Saturday, March 4, 2023


(originally published August 2002)

Note: "Then & Now" (T&N) is a new version of what used to be the "Oldies but Goodies" (OBG) series. To demonstrate the superiority of a sound theoretical foundation relative to the industry's fad-driven "cookbook" practices, as well as the evolution/progress of RDM, I am re-visiting my 2000-06 debunkings, bringing them up to my with my knowledge and understanding of today. This will enable you to judge how well my arguments have held up and appreciate the increasing gap between scientific progress and the industry’s stagnation, if not outright regress.

Then ...

Email exchange with a reader:
“I find [your article in DM Review] to contradict your stated devotion to scientific methods and the value of theory. You present a single example of denormalization, then proceed to draw a conclusion about denormalization in general. In addition, the example chosen is not typical of real world denormalizations.” In order to be half-way consistent with your own ideals, you would need to present at a minimum an exhaustive list of the types of denormalizations used in practice, along with an objective list of the pros and cons of each.  I would expect that if this were undertaken, you would end up with a more balanced view, and some exceptions to your black-and-white conclusions. Of course, to prove your point scientifically would require far more effort than this, if indeed it were at all possible to prove or disprove your statements. This brings me to my key point: if your contention is not falsifiable, it does not belong in the realm of true science at all, instead it belongs in the domain of mere opinion and belief. Please tell us how you have proved your propositions, or else refrain from claiming that you are working from a sound scientific foundation and everyone else is somehow misguided. Relational algebra has nothing to say about real-world performance.”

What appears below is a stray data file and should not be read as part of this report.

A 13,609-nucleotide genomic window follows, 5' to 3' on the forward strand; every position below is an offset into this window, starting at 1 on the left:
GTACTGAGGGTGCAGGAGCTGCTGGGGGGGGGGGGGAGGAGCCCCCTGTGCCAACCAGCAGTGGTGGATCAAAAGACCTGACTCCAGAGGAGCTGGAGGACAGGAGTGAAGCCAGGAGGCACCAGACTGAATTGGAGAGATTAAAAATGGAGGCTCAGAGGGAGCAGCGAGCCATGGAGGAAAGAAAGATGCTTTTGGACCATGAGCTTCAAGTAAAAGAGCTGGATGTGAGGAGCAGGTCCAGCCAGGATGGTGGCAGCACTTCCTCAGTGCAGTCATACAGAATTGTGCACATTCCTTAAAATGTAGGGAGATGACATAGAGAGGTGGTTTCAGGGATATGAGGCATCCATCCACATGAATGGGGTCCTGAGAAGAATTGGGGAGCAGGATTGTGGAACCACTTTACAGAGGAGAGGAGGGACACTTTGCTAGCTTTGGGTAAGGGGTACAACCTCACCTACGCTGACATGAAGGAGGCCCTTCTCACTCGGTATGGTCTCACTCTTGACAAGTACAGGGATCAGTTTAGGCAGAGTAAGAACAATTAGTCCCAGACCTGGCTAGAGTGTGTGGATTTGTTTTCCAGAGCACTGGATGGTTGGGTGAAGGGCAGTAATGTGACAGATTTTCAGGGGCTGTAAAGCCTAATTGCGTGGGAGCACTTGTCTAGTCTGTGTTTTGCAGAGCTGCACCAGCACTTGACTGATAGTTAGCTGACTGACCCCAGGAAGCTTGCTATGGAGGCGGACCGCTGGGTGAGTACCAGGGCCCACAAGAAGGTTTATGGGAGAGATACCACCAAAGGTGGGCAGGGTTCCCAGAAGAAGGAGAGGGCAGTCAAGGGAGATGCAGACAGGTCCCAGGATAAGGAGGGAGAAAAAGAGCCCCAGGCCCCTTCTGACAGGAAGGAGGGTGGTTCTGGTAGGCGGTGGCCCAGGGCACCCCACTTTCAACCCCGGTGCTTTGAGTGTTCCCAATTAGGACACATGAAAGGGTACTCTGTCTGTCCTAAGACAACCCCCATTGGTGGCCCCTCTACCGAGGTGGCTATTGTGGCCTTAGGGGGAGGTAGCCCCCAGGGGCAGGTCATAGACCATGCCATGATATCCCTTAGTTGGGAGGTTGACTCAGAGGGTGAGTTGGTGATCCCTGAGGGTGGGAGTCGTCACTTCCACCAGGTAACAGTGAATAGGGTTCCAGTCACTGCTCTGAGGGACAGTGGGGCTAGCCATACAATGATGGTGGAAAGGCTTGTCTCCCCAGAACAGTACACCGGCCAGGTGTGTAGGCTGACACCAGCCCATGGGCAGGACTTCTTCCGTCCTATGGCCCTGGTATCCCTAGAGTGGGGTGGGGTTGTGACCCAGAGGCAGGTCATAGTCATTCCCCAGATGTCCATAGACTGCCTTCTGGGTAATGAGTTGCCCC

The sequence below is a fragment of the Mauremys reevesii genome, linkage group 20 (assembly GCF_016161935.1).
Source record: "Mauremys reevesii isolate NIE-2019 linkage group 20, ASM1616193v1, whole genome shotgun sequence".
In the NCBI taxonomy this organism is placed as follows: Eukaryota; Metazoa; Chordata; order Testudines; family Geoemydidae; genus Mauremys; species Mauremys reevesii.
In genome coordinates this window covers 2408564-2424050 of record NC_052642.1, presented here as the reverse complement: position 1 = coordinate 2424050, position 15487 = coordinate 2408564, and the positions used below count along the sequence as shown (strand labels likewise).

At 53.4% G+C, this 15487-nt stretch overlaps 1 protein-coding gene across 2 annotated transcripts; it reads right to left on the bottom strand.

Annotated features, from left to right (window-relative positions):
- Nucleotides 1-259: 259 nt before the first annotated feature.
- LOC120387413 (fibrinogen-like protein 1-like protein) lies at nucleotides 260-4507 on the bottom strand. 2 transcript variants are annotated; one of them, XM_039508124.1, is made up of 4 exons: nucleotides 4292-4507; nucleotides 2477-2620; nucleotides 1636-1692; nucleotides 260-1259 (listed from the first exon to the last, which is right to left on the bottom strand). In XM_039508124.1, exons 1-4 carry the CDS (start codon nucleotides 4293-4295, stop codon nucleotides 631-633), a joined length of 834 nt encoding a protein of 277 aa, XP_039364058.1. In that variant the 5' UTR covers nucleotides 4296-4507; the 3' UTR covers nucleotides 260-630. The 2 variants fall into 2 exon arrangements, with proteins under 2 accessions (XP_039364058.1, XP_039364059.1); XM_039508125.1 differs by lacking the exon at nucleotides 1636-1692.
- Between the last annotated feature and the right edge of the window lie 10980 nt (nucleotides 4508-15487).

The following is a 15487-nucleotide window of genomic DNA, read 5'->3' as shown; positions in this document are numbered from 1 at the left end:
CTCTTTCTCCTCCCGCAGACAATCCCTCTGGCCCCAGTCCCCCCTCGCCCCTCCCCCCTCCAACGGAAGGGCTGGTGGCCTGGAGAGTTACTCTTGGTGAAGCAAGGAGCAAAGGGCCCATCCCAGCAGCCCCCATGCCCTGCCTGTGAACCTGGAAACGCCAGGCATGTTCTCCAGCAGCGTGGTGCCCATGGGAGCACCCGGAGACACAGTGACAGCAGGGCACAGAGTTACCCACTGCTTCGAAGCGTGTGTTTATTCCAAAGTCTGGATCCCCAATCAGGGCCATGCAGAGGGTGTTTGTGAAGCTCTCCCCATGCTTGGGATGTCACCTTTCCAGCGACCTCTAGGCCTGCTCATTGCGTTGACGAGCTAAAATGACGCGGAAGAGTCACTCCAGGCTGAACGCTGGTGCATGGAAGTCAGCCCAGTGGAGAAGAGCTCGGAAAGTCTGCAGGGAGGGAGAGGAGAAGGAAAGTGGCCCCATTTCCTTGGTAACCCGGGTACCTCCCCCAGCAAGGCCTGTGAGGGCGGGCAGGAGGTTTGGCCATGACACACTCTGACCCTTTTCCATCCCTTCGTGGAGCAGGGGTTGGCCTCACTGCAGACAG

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01/02 NEW "DATA MODELS" 5.2 (t&n)


12/22 Added Finitary Relation to LINKS page

08/20 Added Logic and databases course to LINKS page.

- 08/19 Logical Symmetric Access, Data Sub-language, Kinds of Relations, Database Redundancy and Consistency, paper #2 in the new UNDERSTANDING THE REAL RDM series.
- 02/18 The Key to Relational Keys: A New Understanding, a new edition of paper #4 in the PRACTICAL DATABASE FOUNDATIONS series.
- 04/17 Interpretation and Representation of Database Relations, paper #1 in the new UNDERSTANDING THE REAL RDM series.
- 10/16 THE DBDEBUNK GUIDE TO MISCONCEPTIONS ABOUT DATA FUNDAMENTALS, my latest book (reviewed by Craig Mullins, Todd Everett, Toon Koppelaars, Davide Mauri).

- To work around Blogger limitations, the labels are mostly abbreviations or acronyms of the terms listed on the
FUNDAMENTALS page. For detailed instructions on how to understand and use the labels in conjunction with that page, see the ABOUT page. The 2017 and 2016 posts, including earlier posts rewritten in 2017 were relabeled accordingly. As other older posts are rewritten, they will also be relabeled. For all other older posts use Blogger search.
- The links to my AllAnalytics columns no longer work. I re-published only the 2017 columns @dbdebunk, and within them links to sources external to AllAnalytics may or may not work.

I deleted my Facebook account. You can follow me @DBDdebunk on Twitter: will link to new posts to this site, as well as To Laugh or Cry? and What's Wrong with This Picture? posts, and my exchanges on LinkedIn.